One of the big reasons to use mortgage advisers, rather than go direct-to-lender, is because they give you more choices. And one big way in which advisers offer more choice is by including non-bank lending institutions on their home loan panel.
As the name suggests, non-bank lending institutions do offer loans but don’t have a banking license. They operate in niches that mainstream banks prefer to avoid. That can include serving borrowers who:
- Are self-employed
- Have bad credit history
- Have been rejected by other lenders
- Want to consolidate multiple debts into their home loan
Non-banks tend to be much more flexible with their lending criteria: they tend to assess loan applications with an open mind, rather than hard-and-fast rules.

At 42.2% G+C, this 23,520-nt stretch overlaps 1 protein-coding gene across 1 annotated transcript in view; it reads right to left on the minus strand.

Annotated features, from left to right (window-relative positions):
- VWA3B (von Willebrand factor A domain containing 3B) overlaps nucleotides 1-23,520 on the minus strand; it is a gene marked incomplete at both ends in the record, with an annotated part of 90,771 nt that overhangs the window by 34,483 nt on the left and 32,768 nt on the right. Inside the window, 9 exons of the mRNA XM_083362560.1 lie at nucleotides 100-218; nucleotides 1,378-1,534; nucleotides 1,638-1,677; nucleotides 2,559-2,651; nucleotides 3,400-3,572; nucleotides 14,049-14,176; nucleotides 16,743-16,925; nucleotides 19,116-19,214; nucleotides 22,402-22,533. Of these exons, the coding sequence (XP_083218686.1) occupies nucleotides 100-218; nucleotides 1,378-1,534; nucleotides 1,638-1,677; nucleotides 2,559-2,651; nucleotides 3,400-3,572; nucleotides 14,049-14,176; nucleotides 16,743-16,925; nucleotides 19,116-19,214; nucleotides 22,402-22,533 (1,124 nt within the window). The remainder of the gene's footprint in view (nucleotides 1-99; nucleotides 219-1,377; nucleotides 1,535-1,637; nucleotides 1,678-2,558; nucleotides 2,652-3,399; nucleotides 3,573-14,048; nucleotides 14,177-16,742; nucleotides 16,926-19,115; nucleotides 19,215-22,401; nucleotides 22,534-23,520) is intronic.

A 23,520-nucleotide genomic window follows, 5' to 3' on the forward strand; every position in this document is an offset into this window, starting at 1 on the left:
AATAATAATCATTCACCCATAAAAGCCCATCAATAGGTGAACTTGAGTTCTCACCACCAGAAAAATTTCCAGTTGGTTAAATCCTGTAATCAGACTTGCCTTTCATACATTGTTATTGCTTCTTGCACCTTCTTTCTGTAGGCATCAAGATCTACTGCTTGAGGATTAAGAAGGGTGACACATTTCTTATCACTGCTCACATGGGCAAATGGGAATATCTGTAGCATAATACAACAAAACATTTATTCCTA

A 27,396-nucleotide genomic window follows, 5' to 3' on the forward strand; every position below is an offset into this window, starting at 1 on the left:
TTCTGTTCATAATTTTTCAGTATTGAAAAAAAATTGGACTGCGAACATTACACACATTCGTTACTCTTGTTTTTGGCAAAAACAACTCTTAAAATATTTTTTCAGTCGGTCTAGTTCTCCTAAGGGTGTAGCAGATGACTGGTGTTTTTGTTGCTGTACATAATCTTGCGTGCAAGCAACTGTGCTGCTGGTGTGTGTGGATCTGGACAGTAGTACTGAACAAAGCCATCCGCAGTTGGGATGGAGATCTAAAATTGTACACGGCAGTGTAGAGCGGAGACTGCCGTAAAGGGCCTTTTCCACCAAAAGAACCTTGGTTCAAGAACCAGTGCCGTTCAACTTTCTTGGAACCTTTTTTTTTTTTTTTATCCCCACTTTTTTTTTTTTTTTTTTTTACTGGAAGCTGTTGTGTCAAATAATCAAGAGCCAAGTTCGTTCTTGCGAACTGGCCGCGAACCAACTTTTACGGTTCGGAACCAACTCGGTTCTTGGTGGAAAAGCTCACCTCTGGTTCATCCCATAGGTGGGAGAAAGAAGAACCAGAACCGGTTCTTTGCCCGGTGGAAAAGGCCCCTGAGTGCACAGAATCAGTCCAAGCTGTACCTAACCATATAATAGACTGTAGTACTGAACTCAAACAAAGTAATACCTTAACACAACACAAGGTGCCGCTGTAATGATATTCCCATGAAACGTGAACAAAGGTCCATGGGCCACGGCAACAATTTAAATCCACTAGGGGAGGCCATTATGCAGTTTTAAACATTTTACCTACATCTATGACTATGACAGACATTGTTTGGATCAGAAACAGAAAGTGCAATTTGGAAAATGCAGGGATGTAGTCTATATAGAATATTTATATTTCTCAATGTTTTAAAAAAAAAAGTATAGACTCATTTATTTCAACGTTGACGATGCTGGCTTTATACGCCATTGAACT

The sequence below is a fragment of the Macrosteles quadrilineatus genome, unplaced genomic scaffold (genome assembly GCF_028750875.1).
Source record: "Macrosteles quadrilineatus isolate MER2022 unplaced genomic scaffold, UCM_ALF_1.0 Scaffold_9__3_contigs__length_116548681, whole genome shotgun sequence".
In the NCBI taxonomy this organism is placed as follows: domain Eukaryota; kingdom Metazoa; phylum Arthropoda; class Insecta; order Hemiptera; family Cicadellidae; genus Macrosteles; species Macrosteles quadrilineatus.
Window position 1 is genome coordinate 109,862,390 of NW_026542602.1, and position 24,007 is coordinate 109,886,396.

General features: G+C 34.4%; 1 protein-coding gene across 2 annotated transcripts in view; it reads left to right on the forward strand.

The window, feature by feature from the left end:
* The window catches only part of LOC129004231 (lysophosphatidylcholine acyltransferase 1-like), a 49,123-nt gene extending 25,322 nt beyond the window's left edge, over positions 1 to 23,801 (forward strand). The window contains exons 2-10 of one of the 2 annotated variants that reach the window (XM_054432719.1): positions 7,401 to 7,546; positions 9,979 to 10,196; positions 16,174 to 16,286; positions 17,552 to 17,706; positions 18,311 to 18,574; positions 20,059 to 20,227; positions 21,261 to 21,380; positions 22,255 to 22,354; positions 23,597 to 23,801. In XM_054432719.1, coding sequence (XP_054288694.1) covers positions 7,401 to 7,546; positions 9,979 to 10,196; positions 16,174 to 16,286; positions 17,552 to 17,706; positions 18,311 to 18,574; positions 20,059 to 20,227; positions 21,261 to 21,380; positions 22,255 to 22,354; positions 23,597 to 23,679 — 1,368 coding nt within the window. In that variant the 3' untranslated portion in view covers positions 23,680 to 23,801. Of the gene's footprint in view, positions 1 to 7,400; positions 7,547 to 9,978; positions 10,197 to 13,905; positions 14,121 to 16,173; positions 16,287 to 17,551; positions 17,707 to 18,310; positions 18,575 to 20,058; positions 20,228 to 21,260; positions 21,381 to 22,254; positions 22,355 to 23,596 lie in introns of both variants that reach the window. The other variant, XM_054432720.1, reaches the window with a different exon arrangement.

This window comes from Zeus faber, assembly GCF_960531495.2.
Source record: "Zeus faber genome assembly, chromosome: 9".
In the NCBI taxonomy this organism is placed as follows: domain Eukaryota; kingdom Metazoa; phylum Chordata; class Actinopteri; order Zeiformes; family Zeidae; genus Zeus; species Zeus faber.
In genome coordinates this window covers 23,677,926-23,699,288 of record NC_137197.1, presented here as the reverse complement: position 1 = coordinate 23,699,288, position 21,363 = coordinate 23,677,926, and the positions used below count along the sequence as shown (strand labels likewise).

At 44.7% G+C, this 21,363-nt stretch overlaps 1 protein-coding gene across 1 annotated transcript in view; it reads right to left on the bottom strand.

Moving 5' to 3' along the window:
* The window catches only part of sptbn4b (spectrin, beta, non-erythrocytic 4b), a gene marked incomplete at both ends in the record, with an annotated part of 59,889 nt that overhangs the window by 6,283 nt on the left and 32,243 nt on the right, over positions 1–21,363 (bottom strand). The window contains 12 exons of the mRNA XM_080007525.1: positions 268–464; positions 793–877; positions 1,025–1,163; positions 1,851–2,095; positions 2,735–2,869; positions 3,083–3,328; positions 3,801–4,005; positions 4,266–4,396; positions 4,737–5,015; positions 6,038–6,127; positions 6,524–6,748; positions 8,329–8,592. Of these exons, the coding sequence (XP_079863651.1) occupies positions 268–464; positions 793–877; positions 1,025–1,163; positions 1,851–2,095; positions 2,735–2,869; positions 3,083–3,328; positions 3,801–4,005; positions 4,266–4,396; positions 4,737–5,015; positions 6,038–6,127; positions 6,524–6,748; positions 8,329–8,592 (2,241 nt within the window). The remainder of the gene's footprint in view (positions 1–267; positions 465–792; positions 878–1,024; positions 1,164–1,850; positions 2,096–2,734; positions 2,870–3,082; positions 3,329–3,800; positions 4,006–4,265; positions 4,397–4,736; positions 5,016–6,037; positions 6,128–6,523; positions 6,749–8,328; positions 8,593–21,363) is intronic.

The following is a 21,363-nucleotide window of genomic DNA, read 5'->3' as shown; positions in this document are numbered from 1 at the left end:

Another difference is that non-banks tend to charge higher interest rates than banks. While that might sound bad, a higher-rate loan for which you can qualify is generally better than a lower-rate loan for which you can’t.
Why do non-banks generally charge higher rates?
Both non-banks and banks secure funding (i.e. big pots of money) that they then on-sell to consumers. The reason non-bank lending institutions tend to charge higher interest rates is that they aren’t able to secure funding as cheaply.
Many non-banks aren’t able to accept deposits, which means they can’t tap into that cheap source of funding.
Instead, they tend to borrow money from mainstream banks – and banks obviously add a margin on top of whatever it cost them to acquire that funding in the first place.
If you want to get a home loan and your scenario falls outside the norm, a non-bank might be a great solution. Get in touch so I can assess your situation and recommend how to proceed.